1. Unlearn the case from the Complaint; learn it from the Client.
The Complaint is the first voice you will hear about the case. Many roads begin there, but that is not the case, not your Client’s case. Your Client’s history begins before the Complaint was filed. Much like a jury must listen to both sides, you must investigate the facts and listen to your Client’s perspective. You must view the legal issues and the facts from both perspectives, as opposed to just looking for defenses in a responsive mode. There may be counterclaims, prior invention stories and pre-existing licensing obligations that dramatically alter the landscape as first viewed through the Complaint.
It is true that when serving as defense counsel, we have to be in a responsive mode initially to prepare the Answer, assess counterclaims and defenses; but don’t stay in that mode. Reevaluate the alleged dispute from your Client’s position. What is our affirmative story? Learn the facts, documents and witnesses. And remember, although the litigation will be fact and document intensive, the trial will be witness-driven. Jurors listen to witnesses. They do not read volumes of documents or do any investigation on their own. They just listen and may -- repeating “may” -- read a few exhibits after they begin deliberations. So our case will be conveyed through our employees; employees that are first a witness (i.e., knows facts) second, able to communicate those facts and third, likeable. There are a lot of fact witnesses, people who know the accused products, the technology at issue and the key documents, but they may not be good communicators and may not appeal to a jury. Our case is not what is contained in the Complaint, but rather what our fact witnesses and expert witnesses can convey to the jury in an understandable and persuasive way.
2. Protect the employees that are helping you defend the Client; focus discovery.
CEOs, CFOs, GCs and other executives and in-house counsel who “win” the job of interfacing with defense counsel are under pressure from all sides. They want to get you what you need, but can’t spend all of the company’s time and resources on the case. So minimize the time needed from the company for discovery. Work first with opposing counsel to narrow the issues. Seek the Court’s assistance in limiting electronic discovery. Many courts employ Electronic Discovery Orders that limit the number of record custodians from whom electronic documents must be collected. Use them or move for entry of such an order.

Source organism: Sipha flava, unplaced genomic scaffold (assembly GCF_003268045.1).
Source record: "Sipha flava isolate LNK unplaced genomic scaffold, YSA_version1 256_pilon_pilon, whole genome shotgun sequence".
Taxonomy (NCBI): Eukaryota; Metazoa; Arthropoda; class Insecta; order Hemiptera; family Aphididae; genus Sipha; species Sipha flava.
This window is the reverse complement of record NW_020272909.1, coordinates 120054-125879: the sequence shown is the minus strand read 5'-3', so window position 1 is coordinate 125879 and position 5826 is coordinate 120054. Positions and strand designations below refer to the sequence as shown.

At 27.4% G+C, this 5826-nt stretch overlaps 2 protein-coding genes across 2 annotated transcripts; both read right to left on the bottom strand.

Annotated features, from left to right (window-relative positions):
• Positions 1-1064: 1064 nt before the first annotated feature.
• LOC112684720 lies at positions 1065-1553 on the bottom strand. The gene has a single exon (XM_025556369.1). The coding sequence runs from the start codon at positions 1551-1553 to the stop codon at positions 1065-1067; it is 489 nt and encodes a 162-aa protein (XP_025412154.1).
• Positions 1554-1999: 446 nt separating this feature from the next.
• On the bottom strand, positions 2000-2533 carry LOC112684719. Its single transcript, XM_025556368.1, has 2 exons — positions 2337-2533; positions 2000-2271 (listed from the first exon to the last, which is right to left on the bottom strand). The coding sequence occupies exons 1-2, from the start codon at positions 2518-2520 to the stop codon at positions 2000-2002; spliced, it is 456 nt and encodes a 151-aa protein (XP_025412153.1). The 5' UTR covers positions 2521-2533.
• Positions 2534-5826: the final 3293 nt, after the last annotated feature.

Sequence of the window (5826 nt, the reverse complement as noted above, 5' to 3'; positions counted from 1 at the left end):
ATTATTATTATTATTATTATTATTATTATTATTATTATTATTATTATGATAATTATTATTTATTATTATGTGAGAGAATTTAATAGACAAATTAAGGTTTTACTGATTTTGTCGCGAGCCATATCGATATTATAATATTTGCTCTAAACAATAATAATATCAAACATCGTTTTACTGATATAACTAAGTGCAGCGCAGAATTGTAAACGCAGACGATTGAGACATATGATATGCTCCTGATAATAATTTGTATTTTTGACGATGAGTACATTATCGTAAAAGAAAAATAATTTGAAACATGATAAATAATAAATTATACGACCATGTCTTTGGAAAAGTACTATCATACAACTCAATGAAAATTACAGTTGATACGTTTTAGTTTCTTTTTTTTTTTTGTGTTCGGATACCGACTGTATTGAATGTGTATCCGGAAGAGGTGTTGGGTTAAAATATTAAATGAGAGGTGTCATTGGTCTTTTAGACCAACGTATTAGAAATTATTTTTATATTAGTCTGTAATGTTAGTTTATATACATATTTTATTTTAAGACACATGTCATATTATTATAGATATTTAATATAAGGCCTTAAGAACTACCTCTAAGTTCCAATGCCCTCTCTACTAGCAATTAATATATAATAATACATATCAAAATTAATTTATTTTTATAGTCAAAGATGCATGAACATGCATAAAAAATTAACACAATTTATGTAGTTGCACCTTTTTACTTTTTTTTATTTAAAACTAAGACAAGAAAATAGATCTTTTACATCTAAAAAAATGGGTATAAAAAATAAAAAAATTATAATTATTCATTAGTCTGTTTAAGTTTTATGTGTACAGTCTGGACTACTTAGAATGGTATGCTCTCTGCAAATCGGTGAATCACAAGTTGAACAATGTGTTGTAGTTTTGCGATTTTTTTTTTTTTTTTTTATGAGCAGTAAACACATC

Luckily, most patent litigation attorneys are reasonable. So find out what opposing counsel really needs and what is reasonably available and work from there. Nobody benefits from over collection or over production. Negotiate – both sides will want to reduce the discovery load.
With respect to preparing witnesses for deposition, lay the groundwork ahead of time. These meetings should occur after the key legal issues have been identified and the key documents collected. Finding documents and producing them the day before a deposition is sometimes unavoidable, but is certainly undesirable.
3. Budgets and Settlement.
Patent litigation can be budget based. Even with a budget, however, the amount at issue can be indeterminate until fact discovery and expert discovery is complete. Moreover, the cost of employee time and distraction of the litigation may not have been fully appreciated by some clients at the beginning of the case. A good patent litigation budget is based upon experience, and lays out a reasonable timeline of costs that takes into account the amount of money at issue. A great patent litigation budget should also include an estimate of the amount of time needed from the client to assist in defense of the case. This budget item gets back to the second best practice mentioned above. It helps to protect the employees who need to take time away from their other obligations and work on the case. And it helps their supervisors sign off on the effort.